Seems like we shouldn’t…

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“The word “should” is the most damning and damndable word in the English language.”

–     A mentor of mine, quoting a mentor of his

Yes, every life has a story, if we’ll only read it.  How we read it matters, too.  How we listen to the stories of every life in our circle matters, a lot.

It’s been said that poor listening is due to figuring out what we’re going to say next instead of understanding what the speaker is saying.  It’s not just a Steven Covey thing, seeking first to understand is a key ingredient to being a difference maker.

Will Rogers said, “Never miss a good chance to shut up,” and a great time to shut up is when we’re reading the story of someone else’s life.  And advice is something we ought not to offer unless asked, and even rarely when asked.  Unless we’ve invested a tremendous amount of time in understanding someone’s story, our advice, our “shoulds” are likely to do as much damage as they are good.

“You should try meditation…”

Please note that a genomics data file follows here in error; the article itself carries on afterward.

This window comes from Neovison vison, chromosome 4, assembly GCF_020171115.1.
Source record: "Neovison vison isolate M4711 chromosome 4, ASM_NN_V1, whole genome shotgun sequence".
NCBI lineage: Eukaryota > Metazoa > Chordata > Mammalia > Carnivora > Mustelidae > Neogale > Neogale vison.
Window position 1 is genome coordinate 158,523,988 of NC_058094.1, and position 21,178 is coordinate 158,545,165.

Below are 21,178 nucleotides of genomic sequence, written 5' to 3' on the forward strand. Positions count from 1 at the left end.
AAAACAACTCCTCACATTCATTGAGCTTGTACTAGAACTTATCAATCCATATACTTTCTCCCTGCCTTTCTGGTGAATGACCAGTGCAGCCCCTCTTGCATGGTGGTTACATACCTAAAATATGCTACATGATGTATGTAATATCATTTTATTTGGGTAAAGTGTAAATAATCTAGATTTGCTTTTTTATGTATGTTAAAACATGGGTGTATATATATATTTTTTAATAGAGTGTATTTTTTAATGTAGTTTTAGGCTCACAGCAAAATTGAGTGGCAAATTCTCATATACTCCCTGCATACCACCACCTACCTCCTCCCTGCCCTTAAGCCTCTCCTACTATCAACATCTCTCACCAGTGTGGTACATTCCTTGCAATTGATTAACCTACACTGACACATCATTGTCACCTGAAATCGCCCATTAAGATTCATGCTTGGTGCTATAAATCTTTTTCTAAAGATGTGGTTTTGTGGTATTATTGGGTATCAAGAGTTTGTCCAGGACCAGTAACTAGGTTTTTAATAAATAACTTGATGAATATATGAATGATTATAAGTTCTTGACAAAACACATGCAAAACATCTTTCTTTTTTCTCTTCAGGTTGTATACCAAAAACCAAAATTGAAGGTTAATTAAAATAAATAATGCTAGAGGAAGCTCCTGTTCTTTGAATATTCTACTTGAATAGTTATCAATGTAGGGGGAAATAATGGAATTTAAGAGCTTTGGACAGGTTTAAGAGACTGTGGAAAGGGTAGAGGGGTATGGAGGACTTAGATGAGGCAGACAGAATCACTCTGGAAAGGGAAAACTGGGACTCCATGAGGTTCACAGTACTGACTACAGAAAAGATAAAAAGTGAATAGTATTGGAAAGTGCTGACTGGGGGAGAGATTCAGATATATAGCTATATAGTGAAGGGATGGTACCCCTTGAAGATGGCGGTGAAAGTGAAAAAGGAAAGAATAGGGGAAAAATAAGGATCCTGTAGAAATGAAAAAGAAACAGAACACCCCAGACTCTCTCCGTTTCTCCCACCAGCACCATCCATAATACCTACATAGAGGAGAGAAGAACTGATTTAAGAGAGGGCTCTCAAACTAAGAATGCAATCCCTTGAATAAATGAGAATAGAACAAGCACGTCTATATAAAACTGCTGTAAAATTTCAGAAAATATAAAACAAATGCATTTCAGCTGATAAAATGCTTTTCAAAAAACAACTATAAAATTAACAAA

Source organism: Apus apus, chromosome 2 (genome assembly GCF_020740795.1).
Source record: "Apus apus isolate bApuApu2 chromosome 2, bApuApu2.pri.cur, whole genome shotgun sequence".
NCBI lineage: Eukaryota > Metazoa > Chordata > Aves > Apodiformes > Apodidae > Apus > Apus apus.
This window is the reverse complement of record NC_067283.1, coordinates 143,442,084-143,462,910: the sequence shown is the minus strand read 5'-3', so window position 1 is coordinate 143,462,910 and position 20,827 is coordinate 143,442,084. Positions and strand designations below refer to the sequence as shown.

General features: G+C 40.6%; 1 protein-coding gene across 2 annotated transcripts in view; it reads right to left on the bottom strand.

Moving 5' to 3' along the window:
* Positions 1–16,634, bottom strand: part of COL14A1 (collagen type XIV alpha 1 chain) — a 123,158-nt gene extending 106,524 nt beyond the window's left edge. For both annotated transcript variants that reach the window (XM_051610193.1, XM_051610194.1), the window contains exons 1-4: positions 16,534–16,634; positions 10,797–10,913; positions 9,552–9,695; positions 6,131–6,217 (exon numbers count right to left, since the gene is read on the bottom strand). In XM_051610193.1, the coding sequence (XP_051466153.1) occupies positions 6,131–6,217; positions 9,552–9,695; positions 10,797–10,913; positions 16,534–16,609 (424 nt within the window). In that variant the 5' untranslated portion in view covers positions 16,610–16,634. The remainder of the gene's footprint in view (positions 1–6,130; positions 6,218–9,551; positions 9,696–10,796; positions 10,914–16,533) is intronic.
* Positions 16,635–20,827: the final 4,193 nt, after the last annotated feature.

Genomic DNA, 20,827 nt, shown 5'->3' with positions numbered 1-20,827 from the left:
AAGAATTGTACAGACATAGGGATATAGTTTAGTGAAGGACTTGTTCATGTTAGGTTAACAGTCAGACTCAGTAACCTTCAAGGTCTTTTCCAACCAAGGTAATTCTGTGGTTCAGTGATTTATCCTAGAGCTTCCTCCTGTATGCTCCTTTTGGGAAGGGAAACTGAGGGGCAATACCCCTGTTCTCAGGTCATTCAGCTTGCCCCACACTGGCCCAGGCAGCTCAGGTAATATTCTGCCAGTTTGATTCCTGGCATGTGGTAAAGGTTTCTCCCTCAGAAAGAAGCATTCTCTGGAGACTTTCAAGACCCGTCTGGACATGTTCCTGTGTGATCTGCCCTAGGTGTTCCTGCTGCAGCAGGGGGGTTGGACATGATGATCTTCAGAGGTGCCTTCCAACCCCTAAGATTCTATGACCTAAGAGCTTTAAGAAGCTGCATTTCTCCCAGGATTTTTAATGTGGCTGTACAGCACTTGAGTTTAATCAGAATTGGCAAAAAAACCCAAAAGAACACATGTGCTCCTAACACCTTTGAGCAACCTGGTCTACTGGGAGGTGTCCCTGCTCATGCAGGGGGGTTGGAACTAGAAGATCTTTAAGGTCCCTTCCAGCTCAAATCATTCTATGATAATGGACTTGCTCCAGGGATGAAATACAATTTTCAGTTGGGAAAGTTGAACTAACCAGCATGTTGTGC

“You should worry less…”

“You should get over it…”

“You should apologize…”

“You should…”

The problem with “shoulds” is they have a tendency to originate from the perspective of stuff that’s already happened, and we know, as difference makers, all that matter is what we do, next.

Rephrasing for emphasis, here’s the deal:  we really have no idea what someone else should or should not do, and that might be true even if we know their story intimately.  I can’t speak for you, but I’m not always sure what I should and shouldn’t do, unless I am really in tune with the situation, all the biases I bring to the situation and as many of the variables as possible, and even then, it’s a crap shoot.

No matter how good our intentions are, our “shoulds” should be very, very rare indeed.

Reading to understand is different than reading to rebut or to dispute or to debate or to advise.  Reading to understand is about empathy, caring, curiosity and wonderment.

 


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Trackbacks

  1. […] picture is better than our “shoulds,” as we covered last Thursday.  No one wants to know why we think they should or shouldn’t do or not do something.  A […]

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